So Mandate of heaven is... not a proper ability name for him. And this mandate was claimed by all chinese monarchs, sth like a civ ability. I guess sth focus on Yongle's background will be better
TBH the prime ministers aren't too interesting to me and I can't stand Oliver Cromwell, so...I'm fine with the monarch-focus. I just wish they'd remember that England existed before the Tudors.
But without the Prime Ministers it doesn't REALISITCALLY, VIABLY, and HONESTLY exist as a Civ in terms of credible leaders with true power after George II.
Totally agree. You just cant classify these public celebrities with royal titles as leaders, when they did nothing but signing their names.
And... For France, is anyone preferring Louis XIV?
I will make him a leader ability:
-When a non-capital city produces the same type of units/buildings/districts as the capital is producing, Louis will gain a 10% reduction in producing that units/buildings/districts.
-Another 10% reduction will be granted for any other city doing the same, up to 50%.
-Units are categorized into: Melee, Naval, airforce, reckon, support, workers, etc. Producing the same type grants the bonus.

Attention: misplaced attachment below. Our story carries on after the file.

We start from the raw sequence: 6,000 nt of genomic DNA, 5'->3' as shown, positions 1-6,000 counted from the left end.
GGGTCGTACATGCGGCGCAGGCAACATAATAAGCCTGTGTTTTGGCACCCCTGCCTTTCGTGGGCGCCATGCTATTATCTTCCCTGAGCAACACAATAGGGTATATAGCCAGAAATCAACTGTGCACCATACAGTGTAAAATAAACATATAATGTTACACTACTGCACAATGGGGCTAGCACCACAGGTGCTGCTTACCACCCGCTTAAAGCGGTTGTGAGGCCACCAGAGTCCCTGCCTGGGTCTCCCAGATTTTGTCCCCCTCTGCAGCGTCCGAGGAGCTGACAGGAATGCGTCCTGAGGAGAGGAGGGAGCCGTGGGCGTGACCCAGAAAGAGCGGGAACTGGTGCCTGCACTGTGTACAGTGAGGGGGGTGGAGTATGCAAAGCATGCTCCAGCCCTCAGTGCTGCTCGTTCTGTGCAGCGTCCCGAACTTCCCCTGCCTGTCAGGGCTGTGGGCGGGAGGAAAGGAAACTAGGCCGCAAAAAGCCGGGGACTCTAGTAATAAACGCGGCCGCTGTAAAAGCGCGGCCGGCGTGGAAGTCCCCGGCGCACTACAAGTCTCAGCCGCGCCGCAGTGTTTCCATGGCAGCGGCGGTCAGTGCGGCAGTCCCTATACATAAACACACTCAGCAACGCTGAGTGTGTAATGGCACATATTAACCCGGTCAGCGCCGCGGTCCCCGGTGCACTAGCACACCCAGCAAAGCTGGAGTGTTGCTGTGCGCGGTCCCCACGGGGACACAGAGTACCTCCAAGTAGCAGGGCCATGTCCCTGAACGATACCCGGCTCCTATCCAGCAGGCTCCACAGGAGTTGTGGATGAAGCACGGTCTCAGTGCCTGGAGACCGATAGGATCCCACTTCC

-While for districts, only districts of the same type (e.g. campus) and their related buildings can be benefited.
-Wonders stand for one category alone, so building any wonders in capital + in other cities grants the bonus.
That will cover France's weakness in too much late wonder focusing and passiveness, making the victory possbilities more diverge.
(This ability is based on Louis's regularity. He fixed his schedule, created a chunks of ceremonies and demanded everyone to follow. He was the solar king, kind of because you can know exactly where he was and what he was doing, as long as you have his schedule. This is his strategy of centralization all the nobles under his watch, making all trapped in the Versailles to gain his favor )
I'm starting to wonder if Firaxis perhaps planned it this way where we'd start off with notable/popular but less powerful/successful leaders first before including alternate leaders that make more of an impact. Can you imagine an alternate universe where we have Chandragupta, Ramesses II, Louis XIV, and Elizabeth I at the start while getting Gandhi, Cleopatra, Catherine de Medici, and Victoria in upcoming DLCs and expansion packs (though I suppose on which ones you'd think would sell better after the base game)?